AN IMPLOSION THAT FIZZLED

IDLE AMERICAN
Commentary by Dr. Don Newbury

Gawkers gathered to gaze at a gigantic “goof” of an implosion attempt gone bad. Thus was the origin of the “leaning tower of Dallas.”

DonNewbury

Dr. Don Newbury

The demolition company’s failed effort to take down an 11-story office tower could make Lloyd D. Nabors Demolition shift gears into construction rather than destruction. The former Affiliated Computer Services building was expected to be 100 percent imploded on February 16.

The building’s core didn’t get the memo, however. It was bowed, but not broken, leaning greatly for days, then weeks, as additional efforts wrought little.

Without Chamber of Commerce gimmickry or other contrived efforts, the project–expected to be short-lived–took on a life of its own. TV and newspaper folks “camped out,” and soon there were enough sidebars to build a good-sized jail.

Sometimes it doesn’t take much to ignite a firestorm. Parking became problematic and traffic issues abounded as curiosity-seekers sought to see the, uh, “site.” There was nearly as much conversation in the Metroplex about the “leaning tower of Dallas” as there was about the coronavirus.

It would not have been surprising to see onlookers wearing masks to avoid getting sick, and demolition people wearing sacks to avoid being identified. Thousands of photographs have been made, most TV newscasts have carried “progress” reports and PR people have had field days. The remaining south wall, mostly intact, became the backdrop for a lighted message hawking Oklahoma’s Choctaw Casino and Resort. “Have better luck with us,” it blared.

It’s pure speculation, but most “gawkers” probably behaved as they might at a bull fight, inwardly cheering for the bull.

Another possibility is that they are inspired by a building refusing to go down, just as they wish they could in a culture where standing tall against the powerful winds of a stormy world pose challenges.

Many of the onlookers–perhaps unable to successfully strike a tent, collapse an umbrella to fit its covering, or fold a map, even on their best days–guffaw at the demolition efforts. They chuckle at the “tap, tap, tapping” as workers try to take the remaining tower down with a wrecking ball weighing a “mere” 5,600 pounds. (Never mind this is the maximum size allowed for the crane being used.) Some “leather lung” said a few dozen woodpeckers might be just as effective.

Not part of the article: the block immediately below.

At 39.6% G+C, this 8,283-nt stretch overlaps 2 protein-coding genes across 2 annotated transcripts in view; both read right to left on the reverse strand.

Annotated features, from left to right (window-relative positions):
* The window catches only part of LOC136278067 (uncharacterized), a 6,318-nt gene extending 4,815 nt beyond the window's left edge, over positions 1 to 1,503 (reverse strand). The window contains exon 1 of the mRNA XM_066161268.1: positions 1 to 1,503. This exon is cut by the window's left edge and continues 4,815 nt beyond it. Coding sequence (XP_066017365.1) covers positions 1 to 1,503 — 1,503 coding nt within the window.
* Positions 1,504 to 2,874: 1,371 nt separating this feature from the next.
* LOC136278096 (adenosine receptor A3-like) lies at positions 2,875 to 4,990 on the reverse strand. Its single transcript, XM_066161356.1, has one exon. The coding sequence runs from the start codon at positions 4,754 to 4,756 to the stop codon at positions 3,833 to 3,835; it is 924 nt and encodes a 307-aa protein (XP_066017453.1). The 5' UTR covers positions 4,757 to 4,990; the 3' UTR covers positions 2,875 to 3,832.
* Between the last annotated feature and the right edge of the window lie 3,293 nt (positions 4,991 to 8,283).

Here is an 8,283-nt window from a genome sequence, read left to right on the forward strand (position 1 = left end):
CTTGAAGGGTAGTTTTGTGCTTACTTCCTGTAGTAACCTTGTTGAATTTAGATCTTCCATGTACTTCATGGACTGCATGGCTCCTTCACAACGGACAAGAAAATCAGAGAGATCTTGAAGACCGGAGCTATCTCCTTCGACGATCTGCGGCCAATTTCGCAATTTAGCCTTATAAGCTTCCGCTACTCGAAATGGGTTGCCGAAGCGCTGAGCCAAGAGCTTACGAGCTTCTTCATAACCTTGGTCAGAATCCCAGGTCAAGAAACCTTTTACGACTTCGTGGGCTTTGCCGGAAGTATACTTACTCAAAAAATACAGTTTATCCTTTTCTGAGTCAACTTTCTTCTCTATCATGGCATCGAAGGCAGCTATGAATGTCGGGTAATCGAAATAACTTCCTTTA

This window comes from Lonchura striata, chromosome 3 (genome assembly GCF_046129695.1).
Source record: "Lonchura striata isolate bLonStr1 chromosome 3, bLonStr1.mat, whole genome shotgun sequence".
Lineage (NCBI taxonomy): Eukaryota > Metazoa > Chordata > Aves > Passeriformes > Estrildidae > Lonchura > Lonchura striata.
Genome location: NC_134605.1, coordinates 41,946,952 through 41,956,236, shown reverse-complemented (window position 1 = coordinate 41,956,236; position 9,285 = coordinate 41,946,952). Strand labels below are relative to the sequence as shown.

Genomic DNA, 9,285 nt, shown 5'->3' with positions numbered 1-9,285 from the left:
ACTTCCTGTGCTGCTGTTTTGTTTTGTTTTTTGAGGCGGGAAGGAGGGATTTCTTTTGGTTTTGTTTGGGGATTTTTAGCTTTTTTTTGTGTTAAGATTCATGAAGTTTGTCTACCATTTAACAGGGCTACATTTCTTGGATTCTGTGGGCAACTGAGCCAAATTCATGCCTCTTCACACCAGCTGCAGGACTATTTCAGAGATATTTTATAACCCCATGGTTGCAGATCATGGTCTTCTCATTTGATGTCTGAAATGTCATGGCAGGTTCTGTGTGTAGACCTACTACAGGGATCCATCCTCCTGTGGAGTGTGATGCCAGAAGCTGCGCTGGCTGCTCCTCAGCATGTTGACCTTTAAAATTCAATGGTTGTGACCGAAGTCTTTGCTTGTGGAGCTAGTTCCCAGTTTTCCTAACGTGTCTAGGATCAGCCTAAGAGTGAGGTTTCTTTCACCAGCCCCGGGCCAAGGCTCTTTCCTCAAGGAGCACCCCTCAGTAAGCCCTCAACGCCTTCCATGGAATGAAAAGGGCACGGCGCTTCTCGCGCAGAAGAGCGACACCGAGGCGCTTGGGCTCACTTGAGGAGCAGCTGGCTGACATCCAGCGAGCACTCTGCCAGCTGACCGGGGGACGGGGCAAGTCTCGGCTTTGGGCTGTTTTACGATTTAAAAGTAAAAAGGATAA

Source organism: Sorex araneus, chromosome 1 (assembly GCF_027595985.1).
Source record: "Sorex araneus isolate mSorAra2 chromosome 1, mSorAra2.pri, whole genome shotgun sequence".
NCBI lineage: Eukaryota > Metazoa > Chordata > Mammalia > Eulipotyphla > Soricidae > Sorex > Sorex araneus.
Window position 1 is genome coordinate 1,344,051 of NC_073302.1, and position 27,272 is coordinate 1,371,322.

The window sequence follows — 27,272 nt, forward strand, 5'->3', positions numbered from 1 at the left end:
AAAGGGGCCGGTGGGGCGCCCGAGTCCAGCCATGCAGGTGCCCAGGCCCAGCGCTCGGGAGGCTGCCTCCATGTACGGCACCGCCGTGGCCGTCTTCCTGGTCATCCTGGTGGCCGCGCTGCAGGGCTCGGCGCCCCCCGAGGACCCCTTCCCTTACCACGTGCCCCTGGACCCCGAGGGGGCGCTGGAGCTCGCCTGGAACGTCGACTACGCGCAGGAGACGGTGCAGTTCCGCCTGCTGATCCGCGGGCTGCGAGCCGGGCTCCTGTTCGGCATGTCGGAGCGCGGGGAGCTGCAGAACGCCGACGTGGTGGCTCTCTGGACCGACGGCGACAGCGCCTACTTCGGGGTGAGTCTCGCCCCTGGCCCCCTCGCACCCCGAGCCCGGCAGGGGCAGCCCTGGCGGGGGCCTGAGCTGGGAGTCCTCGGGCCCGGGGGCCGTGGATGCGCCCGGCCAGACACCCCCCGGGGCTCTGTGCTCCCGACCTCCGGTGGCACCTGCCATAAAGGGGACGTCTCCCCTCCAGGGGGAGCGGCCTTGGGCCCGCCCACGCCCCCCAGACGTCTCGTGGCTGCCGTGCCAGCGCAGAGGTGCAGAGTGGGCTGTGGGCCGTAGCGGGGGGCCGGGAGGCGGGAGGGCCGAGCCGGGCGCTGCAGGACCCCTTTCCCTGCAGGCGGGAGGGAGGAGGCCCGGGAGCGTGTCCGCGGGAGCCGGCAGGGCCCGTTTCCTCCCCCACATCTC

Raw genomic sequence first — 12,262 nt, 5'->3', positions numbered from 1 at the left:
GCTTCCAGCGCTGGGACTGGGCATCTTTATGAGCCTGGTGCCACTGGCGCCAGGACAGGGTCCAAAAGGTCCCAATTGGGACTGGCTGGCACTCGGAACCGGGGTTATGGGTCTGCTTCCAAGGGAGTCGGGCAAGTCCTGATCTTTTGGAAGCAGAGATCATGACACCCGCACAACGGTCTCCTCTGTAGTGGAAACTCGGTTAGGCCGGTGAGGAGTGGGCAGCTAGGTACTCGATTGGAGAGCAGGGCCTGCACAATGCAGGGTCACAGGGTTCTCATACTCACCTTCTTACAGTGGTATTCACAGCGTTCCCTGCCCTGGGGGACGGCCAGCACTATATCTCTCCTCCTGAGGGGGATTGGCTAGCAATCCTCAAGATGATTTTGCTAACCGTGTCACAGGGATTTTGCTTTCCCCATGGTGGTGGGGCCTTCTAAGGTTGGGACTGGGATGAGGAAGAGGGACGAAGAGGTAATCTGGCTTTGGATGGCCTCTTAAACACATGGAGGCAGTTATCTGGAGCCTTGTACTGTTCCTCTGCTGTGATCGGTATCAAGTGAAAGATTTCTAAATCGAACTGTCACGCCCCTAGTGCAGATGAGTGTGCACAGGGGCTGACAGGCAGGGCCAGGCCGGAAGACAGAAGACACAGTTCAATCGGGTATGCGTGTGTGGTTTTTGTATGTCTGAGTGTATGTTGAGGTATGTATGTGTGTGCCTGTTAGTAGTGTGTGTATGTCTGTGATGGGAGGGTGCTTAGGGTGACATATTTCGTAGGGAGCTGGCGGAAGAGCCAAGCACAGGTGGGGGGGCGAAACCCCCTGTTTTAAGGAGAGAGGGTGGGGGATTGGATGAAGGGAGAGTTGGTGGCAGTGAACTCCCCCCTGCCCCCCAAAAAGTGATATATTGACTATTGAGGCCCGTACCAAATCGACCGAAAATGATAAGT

The tower WILL come down, and may already be reduced to dust. En route, the building’s designer said he thought buildings should be designed to remain sturdy.

I can’t get The Little Engine That Could out of my mind, nor can I avoid thoughts of the three little pigs, and one sorry that he built his home of straw.

The wolf’s “huffing and puffing” couldn’t make shambles of the homes built of sticks and bricks, and, uh, you know the rest.

Nearly everything reminds me of a story. The leaning tower of Dallas will never be as famous as Italy’s Leaning Tower of Pisa. A brilliant Italian suggested a minor change in the tower, noting that while tourist numbers to the Tower of Pisa fell steadily, visitors in great numbers were visiting “Big Ben” in London. (This is the nickname for the massive bell-striking clock atop the tower at the north end of the Palace of Westminster, and known as the “king of clocks.”)

The guy suggested that Italian tourism would be bolstered by adding a clock to the Leaning Tower of Pisa.

He bragged, “Visitors would not only have the inclination, they’d also have the time.”

I never expected to spend this much time on “leaning.”

Oh, well, artists look for “lean-to’s” to paint, John Wayne depended on “leaning” for effective sauntering on the silver screen, and Professor Anthony Showalter and Reverend Elisha Hoffman gave Christians a classic hymn—“Leaning on the Everlasting Arms”–in 1887.

I’ll likely spend the rest of the day singing the verses I remember, and whistling the rest.

Dr. Newbury is a former educator who “commits speeches” round about. Comments or inquiries to: newbury@speakerdoc.com. Ph.: 817-447-3872. Web: www.speakerdoc.com. Twitter: @donnewbury. Facebook: don newbury. 

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